Over the past weekend, Social Media was buzzing with the hashtag #JusticeForOchanya. Nigerians all over the world teamed up as one to demand justice for 13 years old Ochanya who died from injuries sustained over a long period of rape and sodomy from her guardian and his son. According to the story trending on Social Media, Ochanya was sent to live with her aunt at the age of 8 and that is when her ordeal began. The son and father duo continuously raped her from that age till she died at 13. The case was taken up and Nigerians began demanding for justice when she finally spoke about what was has been happening to her to someone who took her serious while at the hospital to bring in the forces of law. Unfortunately, she died not too long after that. Another version of the story holds that her guardian’s daughter stumbled on her brother attempting to rape Ochanya and told her parents, this came up I believe, at a time when the aunt claimed she didn’t know what was happening with her niece under her roof. This is also what gave rise to the idea to write this post.
Reading about Ochanya took me back memory lane when I was a student on internship at the Association de Lutte contre les Violences fait au Femmes (ALVF), Yaoundé. During this internship period, we were made to work with female victims of violence. Our youngest victim was a then beautiful two years old who was raped by her mother’s older cousin. When the mother attacked her cousin and took the case to court, her own mother… the child’s grandmother… asked that they beat her up because, how dare she took the family’s dirty laundry to the police. Suffice it to say the young girl’s mother came to us for help with bruises all over her body. It is true, I don’t really know how the story ended because we were just rounding our internship for the next internes. Something about these two stories takes me back to my theme.
The culture of silence surrounding rape victims does not only make this crime grossly under reported, but also empowers the predators and emboldens them to continue their heinous crimes against vulnerable women and girls. Take for instance the case of Ochanya. How can she be continously raped by the two males in her life who would have provided her with the utmost care and protection she needed in this world for five good years and the aunt was unaware? Did the aunt mean to say she saw nothing wrong with her over all demeanor and person during those five years? How about the daughter’s claim that she did tell her family what she stumbled upon? I think this woman was very aware but she choose to stay quiet and turn a blind eye as a way to ‘protect her family reputation’. Her silence and indifference embolden her rapist husband and son for five good years which unfortunately, caused the poor girl Ochanya her life after every other thing had been stolen from her. The case of the then two years old above, the grandmother would not hear about justice, for her, it was the family’s business and therefore needed to remain within the confines of the family. Forget the fact that her granddaughter was raped by someone old enough to be her dad.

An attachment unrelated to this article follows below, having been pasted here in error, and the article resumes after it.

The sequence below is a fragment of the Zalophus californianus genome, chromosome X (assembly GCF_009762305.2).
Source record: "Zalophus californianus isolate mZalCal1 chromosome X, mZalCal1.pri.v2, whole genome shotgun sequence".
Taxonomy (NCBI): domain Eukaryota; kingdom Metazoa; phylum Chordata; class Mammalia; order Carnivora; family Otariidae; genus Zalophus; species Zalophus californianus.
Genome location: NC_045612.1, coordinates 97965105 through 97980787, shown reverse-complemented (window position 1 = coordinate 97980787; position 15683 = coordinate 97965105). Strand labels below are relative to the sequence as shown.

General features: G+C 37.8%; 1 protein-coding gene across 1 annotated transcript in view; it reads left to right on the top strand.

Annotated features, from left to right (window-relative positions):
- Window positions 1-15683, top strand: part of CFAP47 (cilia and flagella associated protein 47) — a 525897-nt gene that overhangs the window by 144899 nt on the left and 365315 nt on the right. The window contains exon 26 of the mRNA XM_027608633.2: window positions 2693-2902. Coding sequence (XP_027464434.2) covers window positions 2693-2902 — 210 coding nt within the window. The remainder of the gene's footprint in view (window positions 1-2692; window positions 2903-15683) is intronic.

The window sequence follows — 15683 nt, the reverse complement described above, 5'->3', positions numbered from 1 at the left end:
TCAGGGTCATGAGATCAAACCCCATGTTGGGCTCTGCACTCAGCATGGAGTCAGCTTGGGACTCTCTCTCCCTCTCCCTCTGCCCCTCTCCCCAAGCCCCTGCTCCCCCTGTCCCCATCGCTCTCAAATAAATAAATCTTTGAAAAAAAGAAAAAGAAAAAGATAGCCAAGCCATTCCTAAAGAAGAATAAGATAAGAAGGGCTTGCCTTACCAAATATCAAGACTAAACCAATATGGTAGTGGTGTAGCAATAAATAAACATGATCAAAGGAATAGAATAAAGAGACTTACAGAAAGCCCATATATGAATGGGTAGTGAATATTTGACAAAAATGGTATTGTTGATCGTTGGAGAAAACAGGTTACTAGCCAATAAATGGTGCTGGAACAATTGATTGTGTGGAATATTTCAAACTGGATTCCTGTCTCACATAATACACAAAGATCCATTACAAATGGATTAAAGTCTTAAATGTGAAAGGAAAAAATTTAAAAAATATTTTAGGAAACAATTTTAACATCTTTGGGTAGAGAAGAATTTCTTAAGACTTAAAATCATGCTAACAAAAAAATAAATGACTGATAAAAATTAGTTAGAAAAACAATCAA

When we make it difficult for our kids to confide in us when someone molest them by refusing to talk appropriate sex education with them, when we hush them when they want to talk about their experiences, when we rather drag their pain and psychological torture and shove them under the rug instead of seeking justice for them, when we hide behind culture to inflict pains on victims by calling them wayward, when we allow powerful and influential people to buy justice and walk away from being punished, when we rather blame the victim and so on, because we refuse to talk about rape and its effects on victims, we are silently empowering and embolden the predators and all the child molesters out there.When we refuse to believe our kids when they speak out because we don’t want to believe the person they speak against is someone close to us, we build walls around the culture of silence, making it extremely difficult for other victims to speak out and seek help.
There are so many Ochanyas and the two year old child out there who are suffering and dying in silence. Are we going to break the culture of silence and start fighting for them or are we going to add more bricks as we obstruct justice, blame victims and firmly continue to sweep such under the rugs, giving predators power to continue their despicable acts? The choice is ours to make. But we should remember that until we learn to fight to break the walls of silence, we create many Ochanyas and the two year old as our silence only helps to empower these predators.
And the irony I think is that she died in October, a month dedicated to also fight against domesic violence.